Rewatch. The great thing about this is seeing Brian De Palma slowly and intermittently open up about his life and you realize his life and his movies are, like, the same thing (his cold distant dad was an orthopedic surgeon who cheated on his hot babe of a mom, he used to go see his dad perform surgeries and then later would follow his dad around w/a knife trying (with success, too!) to find evidence of his affairs --- and as he grew up he became a sort of remote observer and occasional participant in the lives of the great and the good but never the king of the castle for long enough to matter; the successes didn't last, the marriages didn't last) in between the meat of the thing, just De Palma going one-by-one through his cinematography. This may be the best (or only!???) movie Noah Baumbach's ever gonna make. But what do I know, I mean, I liked Mission to Mars (2000), still like it even now, Mission to Mars (2000) > Interstellar (2014), no question.


    The Night Comes For Us (2018)
    Watched the last fifty minutes of this, haven't seen the first hour and ten minutes of it since the movie came out. Not the best way to watch a movie, no.


    Good Time (2017)
    Great! Matt Furie is the John Amos of this film!


    Resolution (2012)
    Good enough! Probably enhanced by the circumstances of viewing, seeing as nearly each step was bringing me pain and I was figuratively (literally?) praying for the movie to end so I could just stop, please God, let me rest.


    SUPERSTORE (2020)
    There's a great gag in this'n' (a guy perplexedly selects cereal with his own face on the packaging) and Dean Norris stops by. Do you think Mark McKinney's continuing role on a network sitcom for all these years makes any difference to the terms of the divorce settlement Dave Foley has with his ex? The initial terms of that was predicated on the money Dave was making back in the 90s - which he justifiably claimed he'd never no way no how be able to make again - but if Mark can do it (although, one assumes Mark's not making what Dave was making, that was then and this is now plus wasn't Dave the main guy on Newsradio whereas Superstore's main guy is ... Ginsberg from Mad Men? Ugly Betty from Ugly Betty? Wait, who is REALLY the sine qua non of this show? Is it Lauren Ash? I think it might be Lauren Ash; I don't think the show works w/o Lauren Ash.) then why can't he? There are people I can ask about this who would be able to give a good guess at the answer; not sure why I'm typing these words out here and now.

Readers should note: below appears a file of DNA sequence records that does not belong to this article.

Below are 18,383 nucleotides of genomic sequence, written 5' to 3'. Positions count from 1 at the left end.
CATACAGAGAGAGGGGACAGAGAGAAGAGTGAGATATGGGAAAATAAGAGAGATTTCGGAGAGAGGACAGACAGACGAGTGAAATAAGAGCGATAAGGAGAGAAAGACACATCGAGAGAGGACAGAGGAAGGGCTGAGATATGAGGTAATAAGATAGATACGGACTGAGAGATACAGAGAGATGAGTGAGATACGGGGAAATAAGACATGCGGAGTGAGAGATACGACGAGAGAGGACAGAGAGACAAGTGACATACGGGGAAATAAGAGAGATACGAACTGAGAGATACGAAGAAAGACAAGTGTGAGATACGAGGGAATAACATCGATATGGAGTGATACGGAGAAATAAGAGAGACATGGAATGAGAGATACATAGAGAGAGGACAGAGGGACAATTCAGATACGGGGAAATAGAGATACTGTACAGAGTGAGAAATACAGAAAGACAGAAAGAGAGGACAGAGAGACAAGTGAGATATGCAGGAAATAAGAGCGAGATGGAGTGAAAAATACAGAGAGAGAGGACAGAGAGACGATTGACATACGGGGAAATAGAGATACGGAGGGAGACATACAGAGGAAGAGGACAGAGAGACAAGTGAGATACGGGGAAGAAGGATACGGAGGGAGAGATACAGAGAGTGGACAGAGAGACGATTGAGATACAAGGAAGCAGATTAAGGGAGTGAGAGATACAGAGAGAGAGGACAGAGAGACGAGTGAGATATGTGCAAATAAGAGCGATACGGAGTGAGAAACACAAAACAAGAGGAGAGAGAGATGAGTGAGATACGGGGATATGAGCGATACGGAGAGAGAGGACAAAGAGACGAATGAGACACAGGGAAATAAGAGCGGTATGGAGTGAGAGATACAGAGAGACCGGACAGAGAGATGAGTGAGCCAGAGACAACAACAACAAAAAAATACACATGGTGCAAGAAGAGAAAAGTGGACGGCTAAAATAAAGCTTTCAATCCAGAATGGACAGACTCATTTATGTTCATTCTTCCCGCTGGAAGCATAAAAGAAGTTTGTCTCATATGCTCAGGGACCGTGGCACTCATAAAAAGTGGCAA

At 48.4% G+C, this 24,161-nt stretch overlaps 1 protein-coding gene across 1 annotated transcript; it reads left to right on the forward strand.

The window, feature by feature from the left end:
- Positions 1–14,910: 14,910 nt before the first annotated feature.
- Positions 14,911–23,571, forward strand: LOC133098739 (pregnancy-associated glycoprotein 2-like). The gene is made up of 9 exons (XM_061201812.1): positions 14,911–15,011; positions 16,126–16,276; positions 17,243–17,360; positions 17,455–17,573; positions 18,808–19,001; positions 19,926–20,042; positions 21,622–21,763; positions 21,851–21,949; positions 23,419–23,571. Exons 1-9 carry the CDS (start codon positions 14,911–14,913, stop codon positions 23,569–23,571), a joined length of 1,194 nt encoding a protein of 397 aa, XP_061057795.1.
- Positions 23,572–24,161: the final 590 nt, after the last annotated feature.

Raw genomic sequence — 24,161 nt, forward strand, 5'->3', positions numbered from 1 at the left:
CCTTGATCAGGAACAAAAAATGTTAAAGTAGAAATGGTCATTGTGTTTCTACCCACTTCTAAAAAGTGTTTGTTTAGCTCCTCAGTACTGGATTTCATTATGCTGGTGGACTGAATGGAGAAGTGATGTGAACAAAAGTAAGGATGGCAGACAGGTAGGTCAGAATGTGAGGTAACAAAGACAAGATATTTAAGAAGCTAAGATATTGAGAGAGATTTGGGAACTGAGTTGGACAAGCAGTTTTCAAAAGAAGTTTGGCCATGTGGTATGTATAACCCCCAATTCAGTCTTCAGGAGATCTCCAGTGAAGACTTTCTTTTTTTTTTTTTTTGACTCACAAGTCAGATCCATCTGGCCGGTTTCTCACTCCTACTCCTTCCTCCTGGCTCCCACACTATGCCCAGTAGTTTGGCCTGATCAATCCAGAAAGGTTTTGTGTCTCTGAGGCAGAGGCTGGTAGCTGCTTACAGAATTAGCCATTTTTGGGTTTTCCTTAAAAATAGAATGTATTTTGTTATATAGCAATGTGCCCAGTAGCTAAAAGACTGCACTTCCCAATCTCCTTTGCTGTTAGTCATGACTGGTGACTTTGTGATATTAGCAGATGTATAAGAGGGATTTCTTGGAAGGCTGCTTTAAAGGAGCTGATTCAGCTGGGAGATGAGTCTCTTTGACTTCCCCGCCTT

THE GOOD PLACE (2020)
    Wait, was that the end of the show? No, the Internet is telling me there are two more. Is Jason Mendoza from Jacksonville going to be revealed to in actuality be an emanation of the one true Godhead, lost & amnesiac within his own flawed creation? I think since we met his dad it's way more of a longshot than it used to be. For quite a while that was my assumption, that was my uchh blecch 'fan theory', that's where I assumed the show was going.


    Saw the final two episodes of this after the first three in the last calendar year. Those were watched stationary, sitting down, just pleasantly absorbed in seeing unintelligible nonsense being artlessly thrown at the screen. I haven't seen the Supergirl show in a few years, so now there are all new people on it (including ... Brainiac 5? The guy who is apparently Brainiac 5 is doing a tremendous accent, kudos!), everyone's in new costumes and w/new haircuts; I never saw more than a few episodes of Flash and I think maybe one or two episodes of the Forgotten Heroes show, don't think I've ever seen even a minute of Arrow, basically I've given the Berlantisphere a fairly wide berth. So this television event wasn't really for me (I mean, it's an unending spool of nerd bait & cameos and tie-ins and references, it's all totally for me, I just haven't been watching enough of it so far to care) but I kind of liked it nonetheless. Maybe way more than if I'd been an eager & attentive fan of all these five or six different television shows inexpertly knitted together into an inadequately sized blanket which simply can not retain body heat --- if these five episodes were your only protection against the cold, well, you'd freeze. But as a treat, as a special little treat, they're not too bad! Come on, folks, we gotta kick these Shadow Demons again and again and again! Come on, let's all stand in a circle around the Anti-Monitor and fire bullets at him and Care Bear Stare him and shoot blue lasers out of our eyes at him --- pourquoi? Oh wait, they made that pretty clear, we were doing it for Oliver. And for Marv, but not for George???? Did George Pérez get a cameo in this and I missed it? Was he too sick to travel to Vancouver? Gosh, I hope he's okay. Did you know comics basically kicked Marv Wolfman out for trying to start a union? But it's fine because a lifetime later he gets to see his stuff ripped off for the small screen and even play around a little with it, too. Fun! Everything's so fun! *gunshot*


    Fat City (1972)
    Great! Good use of 'The Look of Love' during that bar scene! The bar scene itself - great!